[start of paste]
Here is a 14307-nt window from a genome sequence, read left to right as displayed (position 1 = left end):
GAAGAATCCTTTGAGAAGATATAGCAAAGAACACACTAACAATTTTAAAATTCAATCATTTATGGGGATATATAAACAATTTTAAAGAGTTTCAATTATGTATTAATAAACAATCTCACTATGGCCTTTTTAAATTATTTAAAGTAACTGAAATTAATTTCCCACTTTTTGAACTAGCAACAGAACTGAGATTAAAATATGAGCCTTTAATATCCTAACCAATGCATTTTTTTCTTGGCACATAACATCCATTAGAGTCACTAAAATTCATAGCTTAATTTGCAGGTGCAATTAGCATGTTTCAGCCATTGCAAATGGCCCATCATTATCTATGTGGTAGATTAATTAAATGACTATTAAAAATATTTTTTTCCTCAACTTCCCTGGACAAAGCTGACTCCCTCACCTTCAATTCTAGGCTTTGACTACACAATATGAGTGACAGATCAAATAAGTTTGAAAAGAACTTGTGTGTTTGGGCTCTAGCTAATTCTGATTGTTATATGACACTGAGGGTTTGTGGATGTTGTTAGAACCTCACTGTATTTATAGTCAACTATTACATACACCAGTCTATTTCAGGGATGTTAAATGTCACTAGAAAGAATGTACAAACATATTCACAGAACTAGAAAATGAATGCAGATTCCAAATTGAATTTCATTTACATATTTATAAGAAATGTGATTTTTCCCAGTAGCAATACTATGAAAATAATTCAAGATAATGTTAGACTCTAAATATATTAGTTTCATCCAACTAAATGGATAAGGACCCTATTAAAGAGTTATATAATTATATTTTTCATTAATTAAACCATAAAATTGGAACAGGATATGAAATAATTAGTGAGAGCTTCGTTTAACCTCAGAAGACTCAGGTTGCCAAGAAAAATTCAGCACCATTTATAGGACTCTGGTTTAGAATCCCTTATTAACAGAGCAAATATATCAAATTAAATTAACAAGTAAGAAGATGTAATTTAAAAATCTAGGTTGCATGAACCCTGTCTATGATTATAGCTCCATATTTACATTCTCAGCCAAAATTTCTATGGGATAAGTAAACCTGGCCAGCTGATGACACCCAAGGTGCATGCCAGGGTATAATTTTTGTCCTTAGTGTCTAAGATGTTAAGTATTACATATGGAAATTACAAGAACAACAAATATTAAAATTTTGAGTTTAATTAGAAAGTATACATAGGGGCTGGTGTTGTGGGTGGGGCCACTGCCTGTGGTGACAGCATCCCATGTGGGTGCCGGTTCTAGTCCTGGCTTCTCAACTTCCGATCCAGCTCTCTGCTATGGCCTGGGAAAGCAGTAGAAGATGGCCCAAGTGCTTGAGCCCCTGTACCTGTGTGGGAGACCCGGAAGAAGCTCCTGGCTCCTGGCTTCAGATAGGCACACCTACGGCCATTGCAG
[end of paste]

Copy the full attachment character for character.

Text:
Here is a 14307-nt window from a genome sequence, read left to right as displayed (position 1 = left end):
GAAGAATCCTTTGAGAAGATATAGCAAAGAACACACTAACAATTTTAAAATTCAATCATTTATGGGGATATATAAACAATTTTAAAGAGTTTCAATTATGTATTAATAAACAATCTCACTATGGCCTTTTTAAATTATTTAAAGTAACTGAAATTAATTTCCCACTTTTTGAACTAGCAACAGAACTGAGATTAAAATATGAGCCTTTAATATCCTAACCAATGCATTTTTTTCTTGGCACATAACATCCATTAGAGTCACTAAAATTCATAGCTTAATTTGCAGGTGCAATTAGCATGTTTCAGCCATTGCAAATGGCCCATCATTATCTATGTGGTAGATTAATTAAATGACTATTAAAAATATTTTTTTCCTCAACTTCCCTGGACAAAGCTGACTCCCTCACCTTCAATTCTAGGCTTTGACTACACAATATGAGTGACAGATCAAATAAGTTTGAAAAGAACTTGTGTGTTTGGGCTCTAGCTAATTCTGATTGTTATATGACACTGAGGGTTTGTGGATGTTGTTAGAACCTCACTGTATTTATAGTCAACTATTACATACACCAGTCTATTTCAGGGATGTTAAATGTCACTAGAAAGAATGTACAAACATATTCACAGAACTAGAAAATGAATGCAGATTCCAAATTGAATTTCATTTACATATTTATAAGAAATGTGATTTTTCCCAGTAGCAATACTATGAAAATAATTCAAGATAATGTTAGACTCTAAATATATTAGTTTCATCCAACTAAATGGATAAGGACCCTATTAAAGAGTTATATAATTATATTTTTCATTAATTAAACCATAAAATTGGAACAGGATATGAAATAATTAGTGAGAGCTTCGTTTAACCTCAGAAGACTCAGGTTGCCAAGAAAAATTCAGCACCATTTATAGGACTCTGGTTTAGAATCCCTTATTAACAGAGCAAATATATCAAATTAAATTAACAAGTAAGAAGATGTAATTTAAAAATCTAGGTTGCATGAACCCTGTCTATGATTATAGCTCCATATTTACATTCTCAGCCAAAATTTCTATGGGATAAGTAAACCTGGCCAGCTGATGACACCCAAGGTGCATGCCAGGGTATAATTTTTGTCCTTAGTGTCTAAGATGTTAAGTATTACATATGGAAATTACAAGAACAACAAATATTAAAATTTTGAGTTTAATTAGAAAGTATACATAGGGGCTGGTGTTGTGGGTGGGGCCACTGCCTGTGGTGACAGCATCCCATGTGGGTGCCGGTTCTAGTCCTGGCTTCTCAACTTCCGATCCAGCTCTCTGCTATGGCCTGGGAAAGCAGTAGAAGATGGCCCAAGTGCTTGAGCCCCTGTACCTGTGTGGGAGACCCGGAAGAAGCTCCTGGCTCCTGGCTTCAGATAGGCACACCTACGGCCATTGCAG